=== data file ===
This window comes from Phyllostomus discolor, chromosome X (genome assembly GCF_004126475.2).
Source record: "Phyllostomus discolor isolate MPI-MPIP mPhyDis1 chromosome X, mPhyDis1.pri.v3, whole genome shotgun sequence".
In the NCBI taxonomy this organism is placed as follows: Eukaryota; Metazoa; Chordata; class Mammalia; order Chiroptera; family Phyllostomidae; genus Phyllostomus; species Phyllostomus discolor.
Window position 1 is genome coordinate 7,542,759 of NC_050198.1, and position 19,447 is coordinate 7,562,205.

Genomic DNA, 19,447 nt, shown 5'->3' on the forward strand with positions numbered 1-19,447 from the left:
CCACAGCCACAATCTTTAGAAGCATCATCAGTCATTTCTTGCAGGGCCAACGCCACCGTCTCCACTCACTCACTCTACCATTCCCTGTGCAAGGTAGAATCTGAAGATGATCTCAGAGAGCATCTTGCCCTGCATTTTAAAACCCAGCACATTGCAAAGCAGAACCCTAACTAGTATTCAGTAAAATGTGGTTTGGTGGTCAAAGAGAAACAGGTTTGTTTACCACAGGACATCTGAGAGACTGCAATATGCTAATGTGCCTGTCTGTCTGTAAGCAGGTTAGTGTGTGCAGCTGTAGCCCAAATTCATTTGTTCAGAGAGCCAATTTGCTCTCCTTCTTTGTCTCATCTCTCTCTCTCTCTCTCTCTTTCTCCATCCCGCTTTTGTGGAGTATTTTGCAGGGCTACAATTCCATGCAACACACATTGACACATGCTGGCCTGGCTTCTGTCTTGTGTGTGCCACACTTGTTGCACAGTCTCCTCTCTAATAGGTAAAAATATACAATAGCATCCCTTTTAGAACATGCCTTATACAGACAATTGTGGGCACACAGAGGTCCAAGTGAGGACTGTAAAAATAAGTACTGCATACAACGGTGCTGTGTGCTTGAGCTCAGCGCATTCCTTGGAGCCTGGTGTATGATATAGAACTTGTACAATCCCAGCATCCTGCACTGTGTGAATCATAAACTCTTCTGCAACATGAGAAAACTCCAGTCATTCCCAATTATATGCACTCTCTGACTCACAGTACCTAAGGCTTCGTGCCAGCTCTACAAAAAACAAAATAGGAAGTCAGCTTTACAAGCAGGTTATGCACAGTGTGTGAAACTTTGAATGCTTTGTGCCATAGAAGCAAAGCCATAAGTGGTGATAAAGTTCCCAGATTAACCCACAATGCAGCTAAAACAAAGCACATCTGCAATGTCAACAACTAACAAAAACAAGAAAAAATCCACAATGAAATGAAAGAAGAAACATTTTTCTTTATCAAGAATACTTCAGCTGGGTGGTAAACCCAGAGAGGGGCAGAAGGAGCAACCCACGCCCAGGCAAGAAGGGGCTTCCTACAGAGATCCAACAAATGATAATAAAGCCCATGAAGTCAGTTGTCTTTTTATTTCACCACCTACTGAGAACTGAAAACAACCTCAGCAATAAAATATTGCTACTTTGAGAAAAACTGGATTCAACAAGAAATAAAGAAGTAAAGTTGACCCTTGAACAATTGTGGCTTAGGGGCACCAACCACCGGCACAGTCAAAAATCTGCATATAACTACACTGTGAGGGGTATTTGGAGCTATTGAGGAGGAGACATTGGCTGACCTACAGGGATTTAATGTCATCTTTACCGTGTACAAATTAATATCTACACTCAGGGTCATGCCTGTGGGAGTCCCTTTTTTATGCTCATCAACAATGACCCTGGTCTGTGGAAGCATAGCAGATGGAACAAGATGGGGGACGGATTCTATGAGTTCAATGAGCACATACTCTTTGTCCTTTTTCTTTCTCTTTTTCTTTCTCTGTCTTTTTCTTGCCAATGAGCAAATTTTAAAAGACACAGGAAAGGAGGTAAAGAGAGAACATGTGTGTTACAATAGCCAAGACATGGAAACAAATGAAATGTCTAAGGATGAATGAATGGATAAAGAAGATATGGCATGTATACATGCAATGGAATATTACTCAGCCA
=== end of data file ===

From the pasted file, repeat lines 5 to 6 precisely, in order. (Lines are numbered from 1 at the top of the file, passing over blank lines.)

Genomic DNA, 19,447 nt, shown 5'->3' on the forward strand with positions numbered 1-19,447 from the left:
CCACAGCCACAATCTTTAGAAGCATCATCAGTCATTTCTTGCAGGGCCAACGCCACCGTCTCCACTCACTCACTCTACCATTCCCTGTGCAAGGTAGAATCTGAAGATGATCTCAGAGAGCATCTTGCCCTGCATTTTAAAACCCAGCACATTGCAAAGCAGAACCCTAACTAGTATTCAGTAAAATGTGGTTTGGTGGTCAAAGAGAAACAGGTTTGTTTACCACAGGACATCTGAGAGACTGCAATATGCTAATGTGCCTGTCTGTCTGTAAGCAGGTTAGTGTGTGCAGCTGTAGCCCAAATTCATTTGTTCAGAGAGCCAATTTGCTCTCCTTCTTTGTCTCATCTCTCTCTCTCTCTCTCTCTTTCTCCATCCCGCTTTTGTGGAGTATTTTGCAGGGCTACAATTCCATGCAACACACATTGACACATGCTGGCCTGGCTTCTGTCTTGTGTGTGCCACACTTGTTGCACAGTCTCCTCTCTAATAGGTAAAAATATACAATAGCATCCCTTTTAGAACATGCCTTATACAGACAATTGTGGGCACACAGAGGTCCAAGTGAGGACTGTAAAAATAAGTACTGCATACAACGGTGCTGTGTGCTTGAGCTCAGCGCATTCCTTGGAGCCTGGTGTATGATATAGAACTTGTACAATCCCAGCATCCTGCACTGTGTGAATCATAAACTCTTCTGCAACATGAGAAAACTCCAGTCATTCCCAATTATATGCACTCTCTGACTCACAGTACCTAAGGCTTCGTGCCAGCTCTACAAAAAACAAAATAGGAAGTCAGCTTTACAAGCAGGTTATGCACAGTGTGTGAAACTTTGAATGCTTTGTGCCATAGAAGCAAAGCCATAAGTGGTGATAAAGTTCCCAGATTAACCCACAATGCAGCTAAAACAAAGCACATCTGCAATGTCAACAACTAACAAAAACAAGAAAAAATCCACAATGAAATGAAAGAAGAAACATTTTTCTTTATCAAGAATACTTCAGCTGGGTGGTAAACCCAGAGAGGGGCAGAAGGAGCAACCCACGCCCAGGCAAGAAGGGGCTTCCTACAGAGATCCAACAAATGATAATAAAGCCCATGAAGTCAGTTGTCTTTTTATTTCACCACCTACTGAGAACTGAAAACAACCTCAGCAATAAAATATTGCTACTTTGAGAAAAACTGGATTCAACAAGAAATAAAGAAGTAAAGTTGACCCTTGAACAATTGTGGCTTAGGGGCACCAACCACCGGCACAGTCAAAAATCTGCATATAACTACACTGTGAGGGGTATTTGGAGCTATTGAGGAGGAGACATTGGCTGACCTACAGGGATTTAATGTCATCTTTACCGTGTACAAATTAATATCTACACTCAGGGTCATGCCTGTGGGAGTCCCTTTTTTATGCTCATCAACAATGACCCTGGTCTGTGGAAGCATAGCAGATGGAACAAGATGGGGGACGGATTCTATGAGTTCAATGAGCACATACTCTTTGTCCTTTTTCTTTCTCTTTTTCTTTCTCTGTCTTTTTCTTGCCAATGAGCAAATTTTAAAAGACACAGGAAAGGAGGTAAAGAGAGAACATGTGTGTTACAATAGCCAAGACATGGAAACAAATGAAATGTCTAAGGATGAATGAATGGATAAAGAAGATATGGCATGTATACATGCAATGGAATATTACTCAGCCA